(Author’s Note: This was original published on Fandor on February 14th, 2016, but they’ve deleted their archives.)
Is there anything more romantic than watching the face of your date as the image of Rosamund Pike slitting Neil Patrick Harris’s throat is projected up on the big screen—on your first outing, no less? Now that’s an ice breaker. My date was seated to my right as I scribbled down notes for the first fifteen minutes, unaware of the context of our meeting until a good fifteen minutes into the film. The ambiguity with which our outing was initially imbued may or may not speak to a larger idea of the cultural shifts in courting, but to watch Gone Girl on a first date is really, contrary to public perception, a romantic thing. The jittery ebullience of the evening doesn’t really change, since the context is the same, and though we didn’t go out again, not because of the film (our post screening discussion was lively and impassioned), there’s a hurdle one overcomes when watching Gone Girl—or even other works like Antichrist, Scenes from a Marriage, etc.—it’s a weird, inexplicable sense of intimacy and understanding one has when watching a film like this, let’s call them Anti-Romantic films. Read the rest of this entry »
I’m also reminded of the time I was once invited to play fantasy football. It was with some friends, including Kevin Ketchum and Bryan King, and someone had tweeted that it was going to be “film critics vs film fans”. In my naiveté, I thought that suggested that we would be picking actual film critics and film people to play football against one another. I was imagining Richard Roeper and Peter Travers being pummeled and thinking it would be “warm and likeable” to experience. Signing up to begin playing was kind of how I imagine the shoot for The Revenant to be, if I am to believe the press tour. Arduous, stressful, dirty, and bloody. (I gave myself a papercut.) But, in the spirit of making fantasy picks for things that are as foreign to me as heterosexuality, and also an awards show I just suffered through, here are my ideal picks for awards things. Read the rest of this entry »
“You can’t really what it is to want things until you’re at least thirty. And then with each passing year, it gets bigger, because the want is more and the possibility is less. Like how each passing year of your life seems faster because it’s a smaller portion of your total life. Like that, but in reverse. Everything becomes pure want.”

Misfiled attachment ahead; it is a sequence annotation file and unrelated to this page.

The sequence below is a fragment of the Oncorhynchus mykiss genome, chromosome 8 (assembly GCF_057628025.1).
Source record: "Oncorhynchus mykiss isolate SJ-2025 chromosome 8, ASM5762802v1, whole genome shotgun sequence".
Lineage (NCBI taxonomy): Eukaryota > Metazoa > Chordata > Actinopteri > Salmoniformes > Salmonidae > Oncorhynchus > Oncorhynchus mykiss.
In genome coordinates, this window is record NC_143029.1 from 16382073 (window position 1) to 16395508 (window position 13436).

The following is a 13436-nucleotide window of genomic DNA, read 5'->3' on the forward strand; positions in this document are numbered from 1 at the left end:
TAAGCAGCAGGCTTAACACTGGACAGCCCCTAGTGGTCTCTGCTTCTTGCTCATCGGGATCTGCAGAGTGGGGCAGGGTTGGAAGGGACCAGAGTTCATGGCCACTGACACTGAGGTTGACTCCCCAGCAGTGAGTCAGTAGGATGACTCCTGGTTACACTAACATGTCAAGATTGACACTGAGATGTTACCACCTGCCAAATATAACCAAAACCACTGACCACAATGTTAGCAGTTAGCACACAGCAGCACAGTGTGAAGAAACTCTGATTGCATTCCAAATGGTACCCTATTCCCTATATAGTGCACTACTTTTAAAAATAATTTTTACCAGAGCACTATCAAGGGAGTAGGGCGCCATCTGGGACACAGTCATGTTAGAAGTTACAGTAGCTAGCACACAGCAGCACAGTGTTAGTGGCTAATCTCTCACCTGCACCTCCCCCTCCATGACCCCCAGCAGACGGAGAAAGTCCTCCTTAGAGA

Looking in no particular direction, Brooke (Greta Gerwig) says this to Tracy (Lola Kirke) as her life is falling apart. “Everything is pure want.” Maybe that desire, inexplicable and ineffable and uncontrollable, is the biggest running theme in my list, and to get personal, my life. In the films featured on this list and in my personal life, there’s the want for intimacy, to be validated, to be wanted, to be seen and heard, to find stability, to be human, to ache, to feel pleasure, to transcend or eschew convention. It’s full of flaws, complexities, and nuances. And it’s not that those wants or desired be fulfilled that matters: it’s the articulation that might matter more. It’s not only cinematic, it’s human.
To say that Looking takes pride in the quotidian, as it were, is at once a limiting and apt and expansive way to understand the show. Yes, part of Looking’s charm is its “dullness”, as if the queers who liked Queer as Folk are nor just tired as fuck and are ready to settle down for a nice quiet dramedy, but that day to day appreciation of the little moments informs its aesthetic as much as anything. Because what you get in Looking is not merely economical shot/reverse shot compositions and sequences, but the camera hovering and lingering on this group of men. Because, similarly to another comparably cinematic show Mad Men, Looking, its second season now available on Digital HD, is about silences, it’s about touches, and it is, as its title suggests, about gazes. Read the rest of this entry »